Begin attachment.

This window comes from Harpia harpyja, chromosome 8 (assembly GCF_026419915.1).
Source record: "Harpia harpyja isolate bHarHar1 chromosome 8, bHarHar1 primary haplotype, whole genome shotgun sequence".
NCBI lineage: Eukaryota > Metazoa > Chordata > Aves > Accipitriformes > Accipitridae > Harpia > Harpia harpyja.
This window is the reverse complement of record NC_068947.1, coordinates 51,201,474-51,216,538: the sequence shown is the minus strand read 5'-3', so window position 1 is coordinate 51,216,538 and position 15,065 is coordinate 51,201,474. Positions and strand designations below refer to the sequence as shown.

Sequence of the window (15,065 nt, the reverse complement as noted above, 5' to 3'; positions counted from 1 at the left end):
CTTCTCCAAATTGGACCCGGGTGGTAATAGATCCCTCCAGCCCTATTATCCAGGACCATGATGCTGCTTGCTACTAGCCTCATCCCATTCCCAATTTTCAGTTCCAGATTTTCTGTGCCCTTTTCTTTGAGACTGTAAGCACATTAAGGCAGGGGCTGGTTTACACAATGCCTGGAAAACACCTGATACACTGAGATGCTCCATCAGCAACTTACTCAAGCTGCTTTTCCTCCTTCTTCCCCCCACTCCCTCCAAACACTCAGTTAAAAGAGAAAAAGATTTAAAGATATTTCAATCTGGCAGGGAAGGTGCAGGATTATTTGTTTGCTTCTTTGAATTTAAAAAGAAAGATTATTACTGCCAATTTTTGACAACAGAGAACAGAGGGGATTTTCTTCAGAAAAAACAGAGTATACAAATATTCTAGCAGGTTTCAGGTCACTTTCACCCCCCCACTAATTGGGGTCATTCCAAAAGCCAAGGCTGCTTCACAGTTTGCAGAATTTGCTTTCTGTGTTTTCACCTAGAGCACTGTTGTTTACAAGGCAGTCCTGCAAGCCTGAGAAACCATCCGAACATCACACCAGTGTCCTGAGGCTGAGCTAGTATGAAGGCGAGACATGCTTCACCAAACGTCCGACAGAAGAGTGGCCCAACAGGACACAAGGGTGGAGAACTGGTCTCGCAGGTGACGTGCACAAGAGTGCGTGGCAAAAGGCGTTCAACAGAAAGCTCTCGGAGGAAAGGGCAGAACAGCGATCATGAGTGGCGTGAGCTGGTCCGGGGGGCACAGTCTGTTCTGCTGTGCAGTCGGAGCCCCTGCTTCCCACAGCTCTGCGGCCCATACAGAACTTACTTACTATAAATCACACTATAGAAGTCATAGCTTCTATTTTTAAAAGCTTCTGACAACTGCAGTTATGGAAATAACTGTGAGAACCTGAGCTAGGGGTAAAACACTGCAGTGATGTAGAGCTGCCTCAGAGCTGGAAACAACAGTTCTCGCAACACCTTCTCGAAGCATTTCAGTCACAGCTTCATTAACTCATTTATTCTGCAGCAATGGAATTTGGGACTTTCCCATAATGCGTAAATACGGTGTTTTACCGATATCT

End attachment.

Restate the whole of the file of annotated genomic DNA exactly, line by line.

This window comes from Harpia harpyja, chromosome 8 (assembly GCF_026419915.1).
Source record: "Harpia harpyja isolate bHarHar1 chromosome 8, bHarHar1 primary haplotype, whole genome shotgun sequence".
NCBI lineage: Eukaryota > Metazoa > Chordata > Aves > Accipitriformes > Accipitridae > Harpia > Harpia harpyja.
This window is the reverse complement of record NC_068947.1, coordinates 51,201,474-51,216,538: the sequence shown is the minus strand read 5'-3', so window position 1 is coordinate 51,216,538 and position 15,065 is coordinate 51,201,474. Positions and strand designations below refer to the sequence as shown.

Sequence of the window (15,065 nt, the reverse complement as noted above, 5' to 3'; positions counted from 1 at the left end):
CTTCTCCAAATTGGACCCGGGTGGTAATAGATCCCTCCAGCCCTATTATCCAGGACCATGATGCTGCTTGCTACTAGCCTCATCCCATTCCCAATTTTCAGTTCCAGATTTTCTGTGCCCTTTTCTTTGAGACTGTAAGCACATTAAGGCAGGGGCTGGTTTACACAATGCCTGGAAAACACCTGATACACTGAGATGCTCCATCAGCAACTTACTCAAGCTGCTTTTCCTCCTTCTTCCCCCCACTCCCTCCAAACACTCAGTTAAAAGAGAAAAAGATTTAAAGATATTTCAATCTGGCAGGGAAGGTGCAGGATTATTTGTTTGCTTCTTTGAATTTAAAAAGAAAGATTATTACTGCCAATTTTTGACAACAGAGAACAGAGGGGATTTTCTTCAGAAAAAACAGAGTATACAAATATTCTAGCAGGTTTCAGGTCACTTTCACCCCCCCACTAATTGGGGTCATTCCAAAAGCCAAGGCTGCTTCACAGTTTGCAGAATTTGCTTTCTGTGTTTTCACCTAGAGCACTGTTGTTTACAAGGCAGTCCTGCAAGCCTGAGAAACCATCCGAACATCACACCAGTGTCCTGAGGCTGAGCTAGTATGAAGGCGAGACATGCTTCACCAAACGTCCGACAGAAGAGTGGCCCAACAGGACACAAGGGTGGAGAACTGGTCTCGCAGGTGACGTGCACAAGAGTGCGTGGCAAAAGGCGTTCAACAGAAAGCTCTCGGAGGAAAGGGCAGAACAGCGATCATGAGTGGCGTGAGCTGGTCCGGGGGGCACAGTCTGTTCTGCTGTGCAGTCGGAGCCCCTGCTTCCCACAGCTCTGCGGCCCATACAGAACTTACTTACTATAAATCACACTATAGAAGTCATAGCTTCTATTTTTAAAAGCTTCTGACAACTGCAGTTATGGAAATAACTGTGAGAACCTGAGCTAGGGGTAAAACACTGCAGTGATGTAGAGCTGCCTCAGAGCTGGAAACAACAGTTCTCGCAACACCTTCTCGAAGCATTTCAGTCACAGCTTCATTAACTCATTTATTCTGCAGCAATGGAATTTGGGACTTTCCCATAATGCGTAAATACGGTGTTTTACCGATATCT